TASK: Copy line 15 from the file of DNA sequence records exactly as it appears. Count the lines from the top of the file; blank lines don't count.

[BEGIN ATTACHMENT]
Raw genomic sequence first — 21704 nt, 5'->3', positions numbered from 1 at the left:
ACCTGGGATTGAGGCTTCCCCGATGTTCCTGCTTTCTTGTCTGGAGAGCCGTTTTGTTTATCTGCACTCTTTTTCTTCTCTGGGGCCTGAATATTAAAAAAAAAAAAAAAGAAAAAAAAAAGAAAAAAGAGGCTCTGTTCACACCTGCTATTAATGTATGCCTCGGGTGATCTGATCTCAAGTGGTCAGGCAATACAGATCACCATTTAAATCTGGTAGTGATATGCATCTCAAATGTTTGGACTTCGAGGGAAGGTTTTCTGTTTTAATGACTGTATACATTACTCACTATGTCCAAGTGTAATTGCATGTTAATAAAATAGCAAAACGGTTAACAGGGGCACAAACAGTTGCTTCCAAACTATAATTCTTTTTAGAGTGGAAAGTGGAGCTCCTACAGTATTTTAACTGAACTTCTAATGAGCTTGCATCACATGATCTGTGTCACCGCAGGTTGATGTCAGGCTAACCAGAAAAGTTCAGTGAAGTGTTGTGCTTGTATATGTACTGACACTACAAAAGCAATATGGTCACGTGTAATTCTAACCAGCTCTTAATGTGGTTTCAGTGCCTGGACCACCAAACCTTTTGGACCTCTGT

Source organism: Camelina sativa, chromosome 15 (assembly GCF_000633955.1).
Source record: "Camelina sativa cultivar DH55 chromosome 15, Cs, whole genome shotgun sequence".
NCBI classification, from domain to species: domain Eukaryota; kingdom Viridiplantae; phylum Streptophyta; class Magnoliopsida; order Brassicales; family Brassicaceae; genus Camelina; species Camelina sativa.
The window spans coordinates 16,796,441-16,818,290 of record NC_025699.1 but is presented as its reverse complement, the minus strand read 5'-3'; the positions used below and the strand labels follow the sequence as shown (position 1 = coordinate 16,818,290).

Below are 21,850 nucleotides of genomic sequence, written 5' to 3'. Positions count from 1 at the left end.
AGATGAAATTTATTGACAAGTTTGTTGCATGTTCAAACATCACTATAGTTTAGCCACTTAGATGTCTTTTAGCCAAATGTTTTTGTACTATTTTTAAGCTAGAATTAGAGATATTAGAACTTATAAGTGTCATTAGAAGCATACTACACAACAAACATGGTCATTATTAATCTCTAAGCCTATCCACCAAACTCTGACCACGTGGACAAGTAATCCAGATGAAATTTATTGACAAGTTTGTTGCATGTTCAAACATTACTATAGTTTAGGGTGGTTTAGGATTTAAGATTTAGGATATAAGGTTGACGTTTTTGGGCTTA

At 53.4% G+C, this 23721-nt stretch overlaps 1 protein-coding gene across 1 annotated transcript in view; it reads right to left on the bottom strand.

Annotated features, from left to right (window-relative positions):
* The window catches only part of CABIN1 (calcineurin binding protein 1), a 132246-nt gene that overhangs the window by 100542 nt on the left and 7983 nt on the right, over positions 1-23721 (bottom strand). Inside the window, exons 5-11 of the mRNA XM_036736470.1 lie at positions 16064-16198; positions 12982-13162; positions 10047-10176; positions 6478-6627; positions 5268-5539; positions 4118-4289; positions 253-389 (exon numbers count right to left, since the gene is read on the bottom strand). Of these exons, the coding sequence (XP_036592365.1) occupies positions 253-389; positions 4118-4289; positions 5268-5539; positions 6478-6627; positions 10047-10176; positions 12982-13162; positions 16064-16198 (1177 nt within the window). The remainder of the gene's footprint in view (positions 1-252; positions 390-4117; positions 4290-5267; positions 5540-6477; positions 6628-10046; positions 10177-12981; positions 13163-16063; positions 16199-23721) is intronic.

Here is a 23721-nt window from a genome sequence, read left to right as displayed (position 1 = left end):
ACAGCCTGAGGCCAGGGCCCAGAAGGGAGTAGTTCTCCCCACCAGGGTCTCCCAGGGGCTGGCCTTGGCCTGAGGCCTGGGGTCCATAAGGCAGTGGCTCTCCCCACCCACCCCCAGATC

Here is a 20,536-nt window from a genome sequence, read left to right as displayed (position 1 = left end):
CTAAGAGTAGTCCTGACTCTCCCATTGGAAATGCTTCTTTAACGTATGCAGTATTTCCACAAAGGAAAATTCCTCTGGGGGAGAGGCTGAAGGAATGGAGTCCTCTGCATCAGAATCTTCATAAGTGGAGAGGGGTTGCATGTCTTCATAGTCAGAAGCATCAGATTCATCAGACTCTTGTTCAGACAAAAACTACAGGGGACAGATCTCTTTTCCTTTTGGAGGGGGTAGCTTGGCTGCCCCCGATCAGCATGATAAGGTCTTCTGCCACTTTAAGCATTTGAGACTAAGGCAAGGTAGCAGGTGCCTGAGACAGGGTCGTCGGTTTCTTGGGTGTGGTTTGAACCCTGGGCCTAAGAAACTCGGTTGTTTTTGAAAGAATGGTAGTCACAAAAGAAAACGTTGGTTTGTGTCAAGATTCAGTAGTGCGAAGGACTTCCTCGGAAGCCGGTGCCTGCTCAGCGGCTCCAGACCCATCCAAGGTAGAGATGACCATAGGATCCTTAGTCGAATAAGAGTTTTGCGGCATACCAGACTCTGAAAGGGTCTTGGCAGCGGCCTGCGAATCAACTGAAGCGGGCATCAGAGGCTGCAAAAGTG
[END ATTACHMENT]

CTAAGAGTAGTCCTGACTCTCCCATTGGAAATGCTTCTTTAACGTATGCAGTATTTCCACAAAGGAAAATTCCTCTGGGGGAGAGGCTGAAGGAATGGAGTCCTCTGCATCAGAATCTTCATAAGTGGAGAGGGGTTGCATGTCTTCATAGTCAGAAGCATCAGATTCATCAGACTCTTGTTCAGACAAAAACTACAGGGGACAGATCTCTTTTCCTTTTGGAGGGGGTAGCTTGGCTGCCCCCGATCAGCATGATAAGGTCTTCTGCCACTTTAAGCATTTGAGACTAAGGCAAGGTAGCAGGTGCCTGAGACAGGGTCGTCGGTTTCTTGGGTGTGGTTTGAACCCTGGGCCTAAGAAACTCGGTTGTTTTTGAAAGAATGGTAGTCACAAAAGAAAACGTTGGTTTGTGTCAAGATTCAGTAGTGCGAAGGACTTCCTCGGAAGCCGGTGCCTGCTCAGCGGCTCCAGACCCATCCAAGGTAGAGATGACCATAGGATCCTTAGTCGAATAAGAGTTTTGCGGCATACCAGACTCTGAAAGGGTCTTGGCAGCGGCCTGCGAATCAACTGAAGCGGGCATCAGAGGCTGCAAAAGTG